Sunday, August 1

Proverbs 28:25-27

The greedy stir up conflict (v. 25, NIV). What am I greedy for when I “stir up conflict” with my father over politics? I tell myself I’m forging a connection by convincing him to see the world the way I do. If that were really my goal, I’d have to admit that it doesn’t work. Perhaps, that’s not really what I’m after. Maybe I’m using him as a safe place to vent my anger, that nasty by-product of fear. 

What does this have to do with greed? We don’t just hunger for money, or power, or more cake—we can be greedy for attention and validation, too. One antonym to “greed” is “generosity.” So, if the greedy stir up conflict, perhaps the generous seek to heal.
A generous, rather than greedy approach to my father might be to work harder to connect the threads of our shared perspective. Lately, I’ve been telling my three-year-old son stories about “Sammy the Ghost” and “Maggie the Witch,” two characters my father invented when I was little. On my generous days, I send him videos of my son talking about these characters. On greedier ones, I call railing about the latest news headline and asking him to share my anger, which he never does. You can guess which action brings us closer.

I’m not likely to ever stop believing that my worldview is the right one. But it’s possible that we are trusting in ourselves a little too much in this time of division, putting too much stock in our own lived experience, rather than understanding that people experience the world in millions of different ways. Remembering that the people who disagree with us may do so because of something real and different in their lives is one way to walk in wisdom (v. 26). Reading today’s passage, I imagined Jesus walking into a clash between protesters and counter-protestors and smothering both sides with love. 


When you stir up conflict, what are you greedy for?


God, teach me to open my eyes, walk in wisdom, and put my trust in you instead of hungering after foolish alternatives. Amen.

Saturday, July 31

Philippians 3:17-21

As I write this, it’s been 7½ months since the pandemic prompted our country to throw on the brakes. There’s a vaccine in sight but certainly it’ll be months before it is approved, distributed, and widely administered. So many businesses have closed, many permanently. Entire industries are on the brink. (Certainly, the arts and cultural field, where I have spent nearly the entirety of my career, is reeling.) Millions have seen their incomes contract or vanish. It’s a time of loss.

Paul and Timothy are endeavoring to encourage the Philippians in the midst of equally trying times. They’ve been persecuted for preaching; Paul has been imprisoned and sits in chains. Still he writes with encouragement about God’s faithfulness. But Paul challenges those who read his letter to be God’s hands and feet: “…in humility value others above yourselves, not looking to your own interests but each of you to the interests of the others” (2:3-4, NIV). We can hear no more important words today than to take care of each other.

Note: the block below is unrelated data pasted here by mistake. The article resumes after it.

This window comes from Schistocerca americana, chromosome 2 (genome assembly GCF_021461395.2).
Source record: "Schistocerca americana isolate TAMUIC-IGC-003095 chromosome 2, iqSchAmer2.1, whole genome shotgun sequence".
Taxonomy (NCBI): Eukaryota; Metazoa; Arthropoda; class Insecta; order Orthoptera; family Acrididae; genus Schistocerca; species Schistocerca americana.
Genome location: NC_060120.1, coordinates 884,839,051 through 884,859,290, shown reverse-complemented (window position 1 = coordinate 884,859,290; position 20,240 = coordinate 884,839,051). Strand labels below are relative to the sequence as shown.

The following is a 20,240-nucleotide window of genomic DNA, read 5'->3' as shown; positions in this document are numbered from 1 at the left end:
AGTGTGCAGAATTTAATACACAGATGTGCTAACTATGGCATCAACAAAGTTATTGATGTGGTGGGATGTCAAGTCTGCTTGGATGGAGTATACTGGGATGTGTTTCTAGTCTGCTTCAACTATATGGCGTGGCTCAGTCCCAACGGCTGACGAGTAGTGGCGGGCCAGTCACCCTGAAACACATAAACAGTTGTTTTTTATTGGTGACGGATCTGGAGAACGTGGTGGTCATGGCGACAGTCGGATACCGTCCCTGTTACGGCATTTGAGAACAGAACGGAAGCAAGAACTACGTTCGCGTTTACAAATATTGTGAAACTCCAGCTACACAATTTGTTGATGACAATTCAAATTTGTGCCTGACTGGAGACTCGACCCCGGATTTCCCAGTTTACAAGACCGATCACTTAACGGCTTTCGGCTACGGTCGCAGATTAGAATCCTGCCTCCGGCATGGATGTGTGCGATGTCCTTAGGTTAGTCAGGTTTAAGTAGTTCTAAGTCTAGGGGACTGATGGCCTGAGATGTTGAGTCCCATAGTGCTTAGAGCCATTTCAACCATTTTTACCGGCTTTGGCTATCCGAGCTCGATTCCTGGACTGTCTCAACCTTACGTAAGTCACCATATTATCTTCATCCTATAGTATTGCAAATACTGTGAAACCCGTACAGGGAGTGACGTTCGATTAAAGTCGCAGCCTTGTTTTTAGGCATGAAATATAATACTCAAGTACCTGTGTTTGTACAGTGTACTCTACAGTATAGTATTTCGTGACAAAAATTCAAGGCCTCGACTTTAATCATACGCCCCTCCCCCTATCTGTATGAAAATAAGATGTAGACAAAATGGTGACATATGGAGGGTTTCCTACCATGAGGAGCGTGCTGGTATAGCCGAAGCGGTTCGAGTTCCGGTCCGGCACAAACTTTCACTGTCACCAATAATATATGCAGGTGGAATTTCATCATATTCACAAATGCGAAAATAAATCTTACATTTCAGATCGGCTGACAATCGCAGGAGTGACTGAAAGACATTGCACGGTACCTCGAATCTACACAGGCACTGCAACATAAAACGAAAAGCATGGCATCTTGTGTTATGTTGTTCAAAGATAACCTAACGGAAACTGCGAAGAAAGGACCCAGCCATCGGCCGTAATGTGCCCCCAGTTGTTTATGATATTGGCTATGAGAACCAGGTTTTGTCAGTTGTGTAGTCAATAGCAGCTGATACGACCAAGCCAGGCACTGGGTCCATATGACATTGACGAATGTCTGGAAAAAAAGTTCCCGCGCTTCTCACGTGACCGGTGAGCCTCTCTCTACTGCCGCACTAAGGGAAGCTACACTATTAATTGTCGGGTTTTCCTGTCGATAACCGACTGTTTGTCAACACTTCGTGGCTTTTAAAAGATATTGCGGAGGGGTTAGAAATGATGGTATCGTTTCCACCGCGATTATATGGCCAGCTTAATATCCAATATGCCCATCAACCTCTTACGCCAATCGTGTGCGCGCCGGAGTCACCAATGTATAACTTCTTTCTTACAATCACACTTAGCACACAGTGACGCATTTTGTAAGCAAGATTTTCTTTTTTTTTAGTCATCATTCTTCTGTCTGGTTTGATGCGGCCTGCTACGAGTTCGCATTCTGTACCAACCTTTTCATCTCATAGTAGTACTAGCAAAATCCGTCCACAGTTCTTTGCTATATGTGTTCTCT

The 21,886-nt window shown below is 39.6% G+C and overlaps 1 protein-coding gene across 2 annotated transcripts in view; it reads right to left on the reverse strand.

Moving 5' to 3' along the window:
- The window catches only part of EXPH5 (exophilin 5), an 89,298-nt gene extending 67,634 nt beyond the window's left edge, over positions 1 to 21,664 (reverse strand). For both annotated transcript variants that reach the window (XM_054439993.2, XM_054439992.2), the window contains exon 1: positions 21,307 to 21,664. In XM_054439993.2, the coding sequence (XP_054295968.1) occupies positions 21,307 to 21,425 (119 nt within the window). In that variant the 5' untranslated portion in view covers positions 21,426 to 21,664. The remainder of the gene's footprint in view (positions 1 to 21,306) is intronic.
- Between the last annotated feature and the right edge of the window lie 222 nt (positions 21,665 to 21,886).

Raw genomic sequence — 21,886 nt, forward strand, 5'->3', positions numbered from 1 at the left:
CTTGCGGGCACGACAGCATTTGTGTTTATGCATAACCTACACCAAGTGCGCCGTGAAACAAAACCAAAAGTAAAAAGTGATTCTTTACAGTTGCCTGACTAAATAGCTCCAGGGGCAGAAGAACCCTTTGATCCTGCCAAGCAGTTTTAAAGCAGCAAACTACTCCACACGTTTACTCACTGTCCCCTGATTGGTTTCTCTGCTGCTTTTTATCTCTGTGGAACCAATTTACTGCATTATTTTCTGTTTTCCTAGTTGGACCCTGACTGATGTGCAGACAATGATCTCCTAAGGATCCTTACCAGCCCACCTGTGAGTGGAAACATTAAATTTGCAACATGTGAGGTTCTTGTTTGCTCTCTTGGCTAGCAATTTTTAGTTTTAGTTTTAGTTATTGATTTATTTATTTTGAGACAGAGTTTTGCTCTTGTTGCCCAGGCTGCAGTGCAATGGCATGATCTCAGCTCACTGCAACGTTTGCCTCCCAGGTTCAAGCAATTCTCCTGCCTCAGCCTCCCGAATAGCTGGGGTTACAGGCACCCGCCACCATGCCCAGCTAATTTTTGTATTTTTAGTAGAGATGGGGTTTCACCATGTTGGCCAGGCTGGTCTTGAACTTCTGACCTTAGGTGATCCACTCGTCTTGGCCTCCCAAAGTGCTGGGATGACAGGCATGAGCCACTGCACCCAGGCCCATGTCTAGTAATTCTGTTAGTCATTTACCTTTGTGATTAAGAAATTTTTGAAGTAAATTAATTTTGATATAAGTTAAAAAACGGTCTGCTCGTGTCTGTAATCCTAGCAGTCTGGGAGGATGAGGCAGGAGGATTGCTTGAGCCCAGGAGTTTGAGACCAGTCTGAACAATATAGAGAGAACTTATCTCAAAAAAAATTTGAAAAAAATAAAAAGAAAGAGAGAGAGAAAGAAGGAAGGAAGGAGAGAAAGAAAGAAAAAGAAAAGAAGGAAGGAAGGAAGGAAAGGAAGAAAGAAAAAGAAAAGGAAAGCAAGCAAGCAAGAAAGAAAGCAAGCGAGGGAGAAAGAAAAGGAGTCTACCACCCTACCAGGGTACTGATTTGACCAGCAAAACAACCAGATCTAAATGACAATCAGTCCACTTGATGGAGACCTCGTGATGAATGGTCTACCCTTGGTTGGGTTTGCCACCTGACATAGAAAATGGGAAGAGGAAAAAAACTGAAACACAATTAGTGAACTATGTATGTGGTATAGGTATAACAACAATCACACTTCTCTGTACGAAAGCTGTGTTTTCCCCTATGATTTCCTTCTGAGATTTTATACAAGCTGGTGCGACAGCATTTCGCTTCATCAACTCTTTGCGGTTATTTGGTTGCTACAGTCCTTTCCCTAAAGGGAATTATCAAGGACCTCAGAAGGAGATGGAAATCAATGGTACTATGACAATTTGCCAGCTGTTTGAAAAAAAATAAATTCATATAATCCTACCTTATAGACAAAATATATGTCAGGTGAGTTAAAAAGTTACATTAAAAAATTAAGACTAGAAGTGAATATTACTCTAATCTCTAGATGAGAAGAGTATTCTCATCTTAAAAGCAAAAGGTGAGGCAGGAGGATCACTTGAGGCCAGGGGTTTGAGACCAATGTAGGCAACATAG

Paul doesn’t mince words with those who focus on their own selfish interests: Their destiny is destruction, their god is their stomach, and their glory is in their shame. Their mind is set on earthly things (v. 19, NIV). Their god is their stomach—ouch. Paul and Timothy challenge us to think beyond our own self-absorbed desires—the gluttony of me. In the next chapter, they offer this: “whatever is true, whatever is noble, whatever is right, whatever is pure, whatever is lovely, whatever is admirable—if anything is excellent or praiseworthy—think about such things” (4:8). In the midst of incredible loss, if we can focus on those things, we have no option but to help each other, even if we must do so masked and from a safe distance.


What can I do this week to uphold someone in my community? 


God, give me strength amid so much loss and gratitude for what’s good, pure, and lovely. This one is hard to do. Help me. Thank you. Amen.

Friday, July 30

Ephesians 5:15-20

I grew up in a teetotaling household. Neither parent ever indulged in a single sip of alcohol. Their deep Southern Baptist roots told them drinking was wrong—no ifs, ands, buts. When I discovered Dad’s family history, I found two brothers who were, in not-so-kind parlance, raging alcoholics. Dad’s aversion to alcohol had as much to do with immense family pain connected to alcohol abuse as it did with the scriptures.

Do not get drunk on wine, which leads to debauchery (v. 18, NIV) Getting drunk has zero positive outcomes. The best outcome is a bad hangover. Other outcomes head south from there. But we can be drunk on so many things. Drunk on power, on being right, revenge, self-pity, or anger. Being drunk on anything takes us out of our right minds.